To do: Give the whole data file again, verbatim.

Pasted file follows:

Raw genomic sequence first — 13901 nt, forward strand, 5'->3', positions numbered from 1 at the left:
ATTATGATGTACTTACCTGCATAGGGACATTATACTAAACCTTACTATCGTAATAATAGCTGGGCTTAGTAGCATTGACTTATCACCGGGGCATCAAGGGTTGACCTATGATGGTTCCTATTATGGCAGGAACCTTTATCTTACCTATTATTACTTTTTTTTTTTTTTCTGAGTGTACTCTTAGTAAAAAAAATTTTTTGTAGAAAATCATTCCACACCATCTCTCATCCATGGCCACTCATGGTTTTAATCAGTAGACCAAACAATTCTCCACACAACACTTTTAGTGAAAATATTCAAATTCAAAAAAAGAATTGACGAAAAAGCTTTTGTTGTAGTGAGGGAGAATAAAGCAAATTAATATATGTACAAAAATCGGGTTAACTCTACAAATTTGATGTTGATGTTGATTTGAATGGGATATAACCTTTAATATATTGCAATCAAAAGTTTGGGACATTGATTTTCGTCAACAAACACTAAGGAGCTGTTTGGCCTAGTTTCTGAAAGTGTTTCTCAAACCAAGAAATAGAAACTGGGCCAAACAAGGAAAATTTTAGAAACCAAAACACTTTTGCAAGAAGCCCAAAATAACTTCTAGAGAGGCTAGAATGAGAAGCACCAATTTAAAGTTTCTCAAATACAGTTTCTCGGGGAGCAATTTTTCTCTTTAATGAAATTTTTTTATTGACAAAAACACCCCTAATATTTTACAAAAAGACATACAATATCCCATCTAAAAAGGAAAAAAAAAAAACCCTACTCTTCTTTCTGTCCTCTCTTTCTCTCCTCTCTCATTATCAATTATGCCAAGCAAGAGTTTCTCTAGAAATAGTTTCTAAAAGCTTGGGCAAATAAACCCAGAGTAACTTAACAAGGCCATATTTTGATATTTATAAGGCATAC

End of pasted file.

Raw genomic sequence first — 13901 nt, forward strand, 5'->3', positions numbered from 1 at the left:
ATTATGATGTACTTACCTGCATAGGGACATTATACTAAACCTTACTATCGTAATAATAGCTGGGCTTAGTAGCATTGACTTATCACCGGGGCATCAAGGGTTGACCTATGATGGTTCCTATTATGGCAGGAACCTTTATCTTACCTATTATTACTTTTTTTTTTTTTTCTGAGTGTACTCTTAGTAAAAAAAATTTTTTGTAGAAAATCATTCCACACCATCTCTCATCCATGGCCACTCATGGTTTTAATCAGTAGACCAAACAATTCTCCACACAACACTTTTAGTGAAAATATTCAAATTCAAAAAAAGAATTGACGAAAAAGCTTTTGTTGTAGTGAGGGAGAATAAAGCAAATTAATATATGTACAAAAATCGGGTTAACTCTACAAATTTGATGTTGATGTTGATTTGAATGGGATATAACCTTTAATATATTGCAATCAAAAGTTTGGGACATTGATTTTCGTCAACAAACACTAAGGAGCTGTTTGGCCTAGTTTCTGAAAGTGTTTCTCAAACCAAGAAATAGAAACTGGGCCAAACAAGGAAAATTTTAGAAACCAAAACACTTTTGCAAGAAGCCCAAAATAACTTCTAGAGAGGCTAGAATGAGAAGCACCAATTTAAAGTTTCTCAAATACAGTTTCTCGGGGAGCAATTTTTCTCTTTAATGAAATTTTTTTATTGACAAAAACACCCCTAATATTTTACAAAAAGACATACAATATCCCATCTAAAAAGGAAAAAAAAAAAACCCTACTCTTCTTTCTGTCCTCTCTTTCTCTCCTCTCTCATTATCAATTATGCCAAGCAAGAGTTTCTCTAGAAATAGTTTCTAAAAGCTTGGGCAAATAAACCCAGAGTAACTTAACAAGGCCATATTTTGATATTTATAAGGCATAC